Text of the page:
SALT LAKE CITY (CN) – An attorney who seeks the Republican nomination for attorney general in today’s primary claims his opponent and a super PAC defamed him with $140,000 in ad buys that accused him of bragging “about recklessly committing road rage.”
Sean Reyes sued Nevada-based It’s Now or Never Inc. (the super PAC), his opponent John Swallow, and Swallow’s campaign committee, Friends of John Swallow.
Reyes claims that It’s Now or Never, or INON, a supposedly independent PAC, “has close ties to defendants Swallow, FOS and/or associates, team members, advisers, donors or other parties assisting or participating in the campaign for defendant Swallow.”
Reyes, who claims he “was selected as the National Outstanding Young Lawyer for the United States in 2008 by the American Bar Association,” filed his complaint of defamation, conspiracy and false light on Friday, four days before today’s primary.
In his complaint, Reyes claims that he and Swallow were locked in a “dead heat” in the polls in early June.
Then, he says, It’s Now or Never “spent approximately $140,000” on commercials, “that purported to represent an incident of ‘road rage’ and called into question Reyes’ qualification to serve as Utah attorney general.”
The “negative hit ads,” which began on June 14, alleged that he funneled $5,000 “under the table” to a political consultant, Comprehensive Solutions, and recounted a Salt Lake City Weekly cover story from 2008, “featuring candidate Reyes bragging about recklessly committing road rage,” according to the complaint.
One radio spot, Reyes claims, featured a man who “dramatically impersonates Reyes. ‘Get out!’ Sean Reyes screamed, ‘get out of there now!’ The occupants punched down the door locks. Their assailant was beside himself with rage. Sean Reyes snapped off their radio antenna, jumped on their hood and repeatedly whipped at their wind screen with a metal strip. The three teen-agers looked up at him with ashen faces. Before the light turned green, Sean Reyes jumped off the hood, flung the antenna at the car in disgust and stormed back to his car. Quote: ‘It’s not like I was got to kill anybody,’ Sean Reyes recalled.”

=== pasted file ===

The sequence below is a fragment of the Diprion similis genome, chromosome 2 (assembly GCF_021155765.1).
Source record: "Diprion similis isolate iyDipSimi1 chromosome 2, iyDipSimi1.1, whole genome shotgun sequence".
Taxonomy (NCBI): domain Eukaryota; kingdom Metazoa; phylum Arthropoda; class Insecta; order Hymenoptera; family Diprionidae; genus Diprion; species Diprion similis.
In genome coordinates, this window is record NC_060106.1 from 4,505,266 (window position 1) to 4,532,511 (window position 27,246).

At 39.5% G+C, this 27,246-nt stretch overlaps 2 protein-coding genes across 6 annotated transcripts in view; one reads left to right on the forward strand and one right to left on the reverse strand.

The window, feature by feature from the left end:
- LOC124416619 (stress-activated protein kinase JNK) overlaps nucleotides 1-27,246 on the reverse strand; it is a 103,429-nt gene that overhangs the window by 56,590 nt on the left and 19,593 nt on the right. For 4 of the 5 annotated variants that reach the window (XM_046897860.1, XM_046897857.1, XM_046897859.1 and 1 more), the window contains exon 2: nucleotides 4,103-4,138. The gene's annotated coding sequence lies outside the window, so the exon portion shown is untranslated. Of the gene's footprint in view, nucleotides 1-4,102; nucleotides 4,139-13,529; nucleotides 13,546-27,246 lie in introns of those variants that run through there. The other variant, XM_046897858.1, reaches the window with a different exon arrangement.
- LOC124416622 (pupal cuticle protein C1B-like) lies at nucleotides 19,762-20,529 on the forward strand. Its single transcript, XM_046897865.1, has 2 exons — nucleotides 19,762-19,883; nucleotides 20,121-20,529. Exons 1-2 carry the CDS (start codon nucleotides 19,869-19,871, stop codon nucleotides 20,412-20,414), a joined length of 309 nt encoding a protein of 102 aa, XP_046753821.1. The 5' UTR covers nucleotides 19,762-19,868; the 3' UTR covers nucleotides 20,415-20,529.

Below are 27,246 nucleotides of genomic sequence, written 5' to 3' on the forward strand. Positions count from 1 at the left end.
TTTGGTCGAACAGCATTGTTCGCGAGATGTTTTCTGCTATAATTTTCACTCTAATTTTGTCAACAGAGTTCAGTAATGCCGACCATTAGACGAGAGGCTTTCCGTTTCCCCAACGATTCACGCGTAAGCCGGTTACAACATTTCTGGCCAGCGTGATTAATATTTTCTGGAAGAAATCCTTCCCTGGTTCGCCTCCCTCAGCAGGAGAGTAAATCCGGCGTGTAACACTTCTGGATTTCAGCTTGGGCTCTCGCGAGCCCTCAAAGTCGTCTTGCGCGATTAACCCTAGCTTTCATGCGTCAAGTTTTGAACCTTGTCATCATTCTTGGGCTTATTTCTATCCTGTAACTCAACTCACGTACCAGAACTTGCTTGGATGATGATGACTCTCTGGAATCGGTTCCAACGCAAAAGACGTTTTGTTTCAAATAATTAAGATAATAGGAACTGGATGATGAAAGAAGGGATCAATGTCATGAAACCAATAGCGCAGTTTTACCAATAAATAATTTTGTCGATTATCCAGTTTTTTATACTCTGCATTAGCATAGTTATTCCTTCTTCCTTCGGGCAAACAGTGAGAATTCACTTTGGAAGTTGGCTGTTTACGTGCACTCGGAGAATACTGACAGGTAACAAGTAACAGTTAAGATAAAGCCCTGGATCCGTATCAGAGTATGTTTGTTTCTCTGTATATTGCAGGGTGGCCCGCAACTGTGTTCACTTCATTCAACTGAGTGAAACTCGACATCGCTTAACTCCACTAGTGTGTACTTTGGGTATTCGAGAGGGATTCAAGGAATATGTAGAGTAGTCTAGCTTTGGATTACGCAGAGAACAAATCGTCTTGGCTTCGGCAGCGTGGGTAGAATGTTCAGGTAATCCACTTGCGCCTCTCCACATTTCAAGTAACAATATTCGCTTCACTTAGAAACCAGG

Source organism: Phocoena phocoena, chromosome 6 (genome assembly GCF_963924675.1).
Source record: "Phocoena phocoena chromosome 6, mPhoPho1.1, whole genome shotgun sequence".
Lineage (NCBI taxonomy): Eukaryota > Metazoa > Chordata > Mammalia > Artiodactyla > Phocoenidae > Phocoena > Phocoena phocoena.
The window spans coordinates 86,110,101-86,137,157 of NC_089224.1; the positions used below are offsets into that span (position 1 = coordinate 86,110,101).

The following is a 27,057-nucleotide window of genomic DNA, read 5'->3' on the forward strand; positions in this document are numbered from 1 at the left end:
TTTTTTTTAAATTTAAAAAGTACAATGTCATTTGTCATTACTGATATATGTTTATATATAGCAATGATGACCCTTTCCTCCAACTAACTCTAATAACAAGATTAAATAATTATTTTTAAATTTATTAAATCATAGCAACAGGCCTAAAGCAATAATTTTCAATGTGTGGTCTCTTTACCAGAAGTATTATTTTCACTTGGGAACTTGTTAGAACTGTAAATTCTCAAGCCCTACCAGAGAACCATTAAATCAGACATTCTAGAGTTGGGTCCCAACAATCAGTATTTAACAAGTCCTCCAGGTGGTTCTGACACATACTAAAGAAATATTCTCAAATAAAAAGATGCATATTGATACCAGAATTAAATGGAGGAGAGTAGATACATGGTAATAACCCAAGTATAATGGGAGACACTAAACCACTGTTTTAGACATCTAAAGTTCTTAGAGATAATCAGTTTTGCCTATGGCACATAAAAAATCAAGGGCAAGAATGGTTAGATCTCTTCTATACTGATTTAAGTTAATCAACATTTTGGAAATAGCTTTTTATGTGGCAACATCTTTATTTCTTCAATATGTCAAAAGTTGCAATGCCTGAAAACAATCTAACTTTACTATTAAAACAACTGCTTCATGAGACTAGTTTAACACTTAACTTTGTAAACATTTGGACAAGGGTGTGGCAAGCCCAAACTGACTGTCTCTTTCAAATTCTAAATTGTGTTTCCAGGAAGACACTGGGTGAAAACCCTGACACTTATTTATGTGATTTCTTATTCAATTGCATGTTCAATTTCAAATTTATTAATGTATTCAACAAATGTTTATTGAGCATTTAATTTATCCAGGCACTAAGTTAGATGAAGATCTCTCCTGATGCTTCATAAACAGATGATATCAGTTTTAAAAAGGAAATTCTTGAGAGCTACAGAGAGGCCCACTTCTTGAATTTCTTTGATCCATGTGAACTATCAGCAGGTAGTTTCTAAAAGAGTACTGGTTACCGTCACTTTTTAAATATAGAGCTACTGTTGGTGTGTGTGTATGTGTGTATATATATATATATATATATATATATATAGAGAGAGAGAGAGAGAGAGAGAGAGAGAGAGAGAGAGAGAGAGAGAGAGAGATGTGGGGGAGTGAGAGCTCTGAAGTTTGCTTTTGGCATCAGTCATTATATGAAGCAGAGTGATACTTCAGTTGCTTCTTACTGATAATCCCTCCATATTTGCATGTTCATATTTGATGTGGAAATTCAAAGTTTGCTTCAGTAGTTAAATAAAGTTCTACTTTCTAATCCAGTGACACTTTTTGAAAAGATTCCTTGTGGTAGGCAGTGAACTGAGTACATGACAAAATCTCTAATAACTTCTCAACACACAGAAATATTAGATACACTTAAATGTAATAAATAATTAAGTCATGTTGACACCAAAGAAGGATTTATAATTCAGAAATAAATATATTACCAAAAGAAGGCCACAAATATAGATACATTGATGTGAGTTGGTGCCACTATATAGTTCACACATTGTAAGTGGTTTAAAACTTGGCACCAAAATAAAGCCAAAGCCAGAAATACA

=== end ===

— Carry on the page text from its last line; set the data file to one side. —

Reyes objects that “the commercial never indicates the alleged incident took place in 1993, when plaintiff was 22 years old.”
It’s Now or Never’s TV ads claimed: “‘For attorney general, Sean Reyes has shown he has had some major ethics issues.’ And ‘Sean Reyes, skirting the campaign laws, not the ethics we need for attorney general,'” according to the complaint.
Reyes claims the defendants tried to destroy his reputation through social media, including YouTube.
He claims that a web search for “Sean Reyes” and “road rage” leads to “a video showing a thuggish looking man in the alleyway smashing a car with crowbar or other object and jumping on top of the car with Sean Reyes’ voice in the background saying ‘I’m that fighter for Utah.”
Reyes acknowledges in the complaint that he got $5,000 from the Utah Freedom Defense PAC in 2010, but says that “reimbursement” was cleared by the lieutenant governor.
“These negative hit ads have damaged Reyes in a number of ways,” the complaint states.
“They have cast plaintiff Reyes in a false light, impugned his integrity, damaged his reputation among the voters and public at large, have resulted in increased support for his opponent, and misled voters into early voting for his opponent.”
He adds: “INON intentionally published the statements, knowing that they were taken out of context, false and/or otherwise misleading in reckless disregard for the truth, falsity or accuracy of such statements and the false light in which Reyes would be placed.
“INON was motivated to publish the statements out of ill will, spite, and actual malice.”
Reyes seeks punitive damages for defamation, false light and conspiracy, attorneys’ fees and costs.
He is represented by Joseph Pia with Pia Anderson Dorius Reynard & Moss.